Welcome to Momardi! Tuesday's Visual Art blog in London.
A Digital Hub for Contemporary Artists and Art lovers
My first indirect interaction with Martin Creed's work was two years ago when I boarded the HMS Belfast with my colleagues to join the Olympic bell-ringing across the UK. It was Martin's work, entitled Work No 1197 'All the Bells Rung in a Country as Quickly and Loudly as Possible for three minutes' which made the whole country resound bells of any shape and size to greet the Olympics. There I was at the top of the HMS Belfast, ringing my bell vigorously and proudly at 8.12am, joining the cacophony of sounds all around the city and the whole country.
Two years on, I still remember that event as one of the best highlights of London 2012. So when I came to visit Martin Creed's new exhibition at the Hayward gallery, I was expecting another round of bells resounding at the entrance. Instead of bell-ringing, what greeted me was this massive and (more…)
I was very excited to see Art 14 and had great expectations that this one will top last year's fair. I enjoyed last year's exhibition and with the number of international galleries exhibiting, it helped piqued my interest again in Asian art which I didn't have a lot of access to - living in London and Europe for almost 13 years. Thank God for this kind of art fair, I am able to see galleries that I normally won't be able to see here in London.
This year, Art14 seems to be going on the same momentum with a lot of varied art works from all over the world. There are some that I've recently seen at the London Art Fair a few weeks ago and a few other artists and artworks that were already featured last year. Kind of disappointed with that but I don't undermine that these are interesting artworks. Nonetheless, I'm glad I went because I have discovered artists that I haven't known before or haven't known as painters. (more…)
According to their newsletter which I received on my mail this week, over 30,000 people have visited the London Art Fair 2014. A good number of galleries are also saying that they've had fantastic sales on all price points. Great news all in all and a really great start for the art industry in this new year.
This all sounds very exciting as it reflects the mass appeal now of the art market, but of course as you know, I am not a collector yet and all I wanted to do in this fair was to see good art. I was really looking forward to see emerging artists - yes there were plenty but having them all alongside some of the great masters such as the unique exhibition of British Modernism from The Hepworth Wakefield and a few sprinkled here and there in some gallery stands, I can't help but be pulled in to see works from Barbara Hepworth (more…)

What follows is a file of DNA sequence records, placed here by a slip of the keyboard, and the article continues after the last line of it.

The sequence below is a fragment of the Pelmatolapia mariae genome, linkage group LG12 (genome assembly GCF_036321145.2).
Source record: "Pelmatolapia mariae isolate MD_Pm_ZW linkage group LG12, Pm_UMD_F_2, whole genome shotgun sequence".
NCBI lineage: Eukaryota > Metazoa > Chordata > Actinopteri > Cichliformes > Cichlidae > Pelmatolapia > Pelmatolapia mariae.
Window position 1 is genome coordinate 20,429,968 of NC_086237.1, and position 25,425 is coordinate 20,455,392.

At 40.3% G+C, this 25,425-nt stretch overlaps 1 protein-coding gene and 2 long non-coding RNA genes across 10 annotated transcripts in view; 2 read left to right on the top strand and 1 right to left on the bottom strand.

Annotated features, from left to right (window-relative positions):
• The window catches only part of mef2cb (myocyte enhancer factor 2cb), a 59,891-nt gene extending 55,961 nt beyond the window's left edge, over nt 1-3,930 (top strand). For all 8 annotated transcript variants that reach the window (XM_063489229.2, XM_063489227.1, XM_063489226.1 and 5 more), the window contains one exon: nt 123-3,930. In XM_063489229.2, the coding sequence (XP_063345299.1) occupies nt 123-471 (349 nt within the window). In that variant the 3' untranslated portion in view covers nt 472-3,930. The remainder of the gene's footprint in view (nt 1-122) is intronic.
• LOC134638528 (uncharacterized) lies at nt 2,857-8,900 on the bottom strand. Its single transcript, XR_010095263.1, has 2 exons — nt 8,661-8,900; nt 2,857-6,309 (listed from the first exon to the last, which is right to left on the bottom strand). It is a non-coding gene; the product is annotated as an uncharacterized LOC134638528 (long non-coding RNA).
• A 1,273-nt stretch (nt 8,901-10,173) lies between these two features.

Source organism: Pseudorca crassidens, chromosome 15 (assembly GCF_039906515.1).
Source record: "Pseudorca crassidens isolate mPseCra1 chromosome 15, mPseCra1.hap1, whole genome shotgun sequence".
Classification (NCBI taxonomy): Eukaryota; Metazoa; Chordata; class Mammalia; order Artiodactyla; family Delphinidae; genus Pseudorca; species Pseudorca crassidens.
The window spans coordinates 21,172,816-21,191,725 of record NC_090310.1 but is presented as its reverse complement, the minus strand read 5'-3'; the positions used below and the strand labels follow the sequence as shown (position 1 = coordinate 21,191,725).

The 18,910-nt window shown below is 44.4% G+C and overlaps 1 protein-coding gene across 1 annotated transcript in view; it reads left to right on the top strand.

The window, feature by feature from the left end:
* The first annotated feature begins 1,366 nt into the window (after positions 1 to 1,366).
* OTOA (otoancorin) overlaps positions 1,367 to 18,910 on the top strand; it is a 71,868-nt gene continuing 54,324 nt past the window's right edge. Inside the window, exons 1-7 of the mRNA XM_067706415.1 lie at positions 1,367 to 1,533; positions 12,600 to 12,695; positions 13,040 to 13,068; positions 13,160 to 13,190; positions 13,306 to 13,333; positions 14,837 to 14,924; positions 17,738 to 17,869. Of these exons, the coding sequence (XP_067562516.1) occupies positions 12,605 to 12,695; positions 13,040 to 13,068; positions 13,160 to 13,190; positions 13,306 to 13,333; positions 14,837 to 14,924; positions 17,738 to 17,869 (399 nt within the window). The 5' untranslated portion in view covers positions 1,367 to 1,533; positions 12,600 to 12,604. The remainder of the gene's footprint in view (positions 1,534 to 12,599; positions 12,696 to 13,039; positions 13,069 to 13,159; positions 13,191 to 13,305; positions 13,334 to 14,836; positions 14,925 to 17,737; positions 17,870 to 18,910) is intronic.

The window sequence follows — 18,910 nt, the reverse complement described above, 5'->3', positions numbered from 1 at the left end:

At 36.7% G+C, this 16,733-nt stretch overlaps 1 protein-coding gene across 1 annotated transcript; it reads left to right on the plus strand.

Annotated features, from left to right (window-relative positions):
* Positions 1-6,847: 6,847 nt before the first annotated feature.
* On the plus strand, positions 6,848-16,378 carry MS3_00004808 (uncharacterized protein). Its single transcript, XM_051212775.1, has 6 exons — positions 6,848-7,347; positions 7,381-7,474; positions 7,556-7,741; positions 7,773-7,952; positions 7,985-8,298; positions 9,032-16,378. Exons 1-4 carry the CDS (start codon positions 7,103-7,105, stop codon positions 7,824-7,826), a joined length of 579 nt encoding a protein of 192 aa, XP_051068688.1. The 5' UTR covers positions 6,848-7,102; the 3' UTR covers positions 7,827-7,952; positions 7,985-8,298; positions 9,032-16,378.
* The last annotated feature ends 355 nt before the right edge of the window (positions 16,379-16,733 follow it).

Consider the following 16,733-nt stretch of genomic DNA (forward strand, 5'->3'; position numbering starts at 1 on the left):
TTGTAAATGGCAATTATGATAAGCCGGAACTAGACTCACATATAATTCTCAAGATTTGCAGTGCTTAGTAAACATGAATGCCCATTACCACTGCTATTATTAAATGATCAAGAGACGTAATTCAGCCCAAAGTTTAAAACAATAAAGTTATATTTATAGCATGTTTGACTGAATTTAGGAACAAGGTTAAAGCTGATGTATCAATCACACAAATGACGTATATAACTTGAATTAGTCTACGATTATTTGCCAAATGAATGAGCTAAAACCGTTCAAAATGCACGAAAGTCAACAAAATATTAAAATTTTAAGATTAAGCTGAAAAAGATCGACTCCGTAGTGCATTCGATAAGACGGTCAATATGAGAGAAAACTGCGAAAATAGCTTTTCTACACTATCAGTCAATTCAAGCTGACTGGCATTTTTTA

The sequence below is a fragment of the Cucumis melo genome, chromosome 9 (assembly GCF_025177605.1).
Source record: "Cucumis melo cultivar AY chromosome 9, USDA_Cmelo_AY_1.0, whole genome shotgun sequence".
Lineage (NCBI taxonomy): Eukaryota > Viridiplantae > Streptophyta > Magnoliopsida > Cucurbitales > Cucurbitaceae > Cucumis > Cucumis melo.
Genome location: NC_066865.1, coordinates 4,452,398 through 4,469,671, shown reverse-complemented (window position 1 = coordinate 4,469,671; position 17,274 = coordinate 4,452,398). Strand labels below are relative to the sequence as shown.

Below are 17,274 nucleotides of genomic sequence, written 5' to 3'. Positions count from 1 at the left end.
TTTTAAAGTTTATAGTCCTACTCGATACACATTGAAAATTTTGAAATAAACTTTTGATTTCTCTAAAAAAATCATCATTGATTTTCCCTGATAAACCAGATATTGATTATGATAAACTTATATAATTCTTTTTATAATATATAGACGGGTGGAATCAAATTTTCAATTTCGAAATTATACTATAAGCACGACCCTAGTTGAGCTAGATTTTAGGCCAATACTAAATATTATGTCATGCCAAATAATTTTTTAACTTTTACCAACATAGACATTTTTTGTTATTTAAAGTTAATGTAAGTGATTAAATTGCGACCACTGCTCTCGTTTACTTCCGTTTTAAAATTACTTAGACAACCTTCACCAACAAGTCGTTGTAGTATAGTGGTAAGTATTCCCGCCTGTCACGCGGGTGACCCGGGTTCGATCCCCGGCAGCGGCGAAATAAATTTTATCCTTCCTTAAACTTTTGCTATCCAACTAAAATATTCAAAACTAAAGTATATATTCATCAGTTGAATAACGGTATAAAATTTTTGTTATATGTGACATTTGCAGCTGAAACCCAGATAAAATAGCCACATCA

I've been told many times by friends that the Chapman brothers are overrated. Whatever.
I know for a fact that I am always entertained, provoked, perplexed every time I see an exhibition from this duo - with all the flurry of emotions when I see great art. Even in the face of apparent multimedia absurdity such as the Ku Klux Klans hanging about corridors and mini-Ronald Mcdonalds crucified like Jesus, a Jake and Dinos Chapman exhibition will shock your guts out to the point that you laugh like a madman, because somehow it connects with our psyche and voila, it all makes sense. (I see Antony Gormley laughing his heart out watching the masters of history film amongst seated Ku Klux sculptures, and that in itself is a distraction). (more…)
Castiliogne? Does the name ring a bell?
For the Blogger's Event held at the Queen's gallery, Buckingham Palace, Senior curator of Prints and Drawings Martin Clayton sat down and asked me whether I knew Castiliogne. I was in fact invited to this event, the first of its kind held in an institution like this, and here I was, sipping my coffee in this shiny beautiful teacup, with little knowledge about the artist. I was lost as this so-called Lost Genius.
But hang on, I am not pretending to be anything but a mere art blogger and just as I am experimenting and expanding my knowledge about art, the Queen's gallery had hosted a Blogger's event - something that in my past three years of art blogging has never happened before. (more…)
Li Songsong's exhibition at the Pace Gallery is just simply superb. I am actually campaigning to have this exhibition extended because it's that good. Even Ai Weiwei himself has given his stamp of approval by writing two essays about this artist in the show catalogue.
For this show, Li Songsong has taken his inspiration from historical figures and events from his native country China and yet, - and this is the impressive part - reconstructs them, almost sculpturally square by square in massive aluminum-panelled paintings, and abstractly with thick layers of paint. (more…)
Frieze is here! But before you get into that Frieze pandemonium mode again, you have two days to visit the Bursary Awards 2013 exhibition at the Royal British Society of Sculptors. Before Frieze, please do check out the works of some of the top emerging contemporary sculptors chosen by RBS. In a few year's time, some of the artists here will be massive and this is a great opportunity to view their works at the early stages of their art career. Next time, we'd need to pay a ticket to see them!
I was able to attend the Sculpture Slam event (back to back talks) and heard a sneak peak of what these sculptors have done. My favourite from this year's group is Shan Hur - a London-based artist who creates embedded sculptures (more…)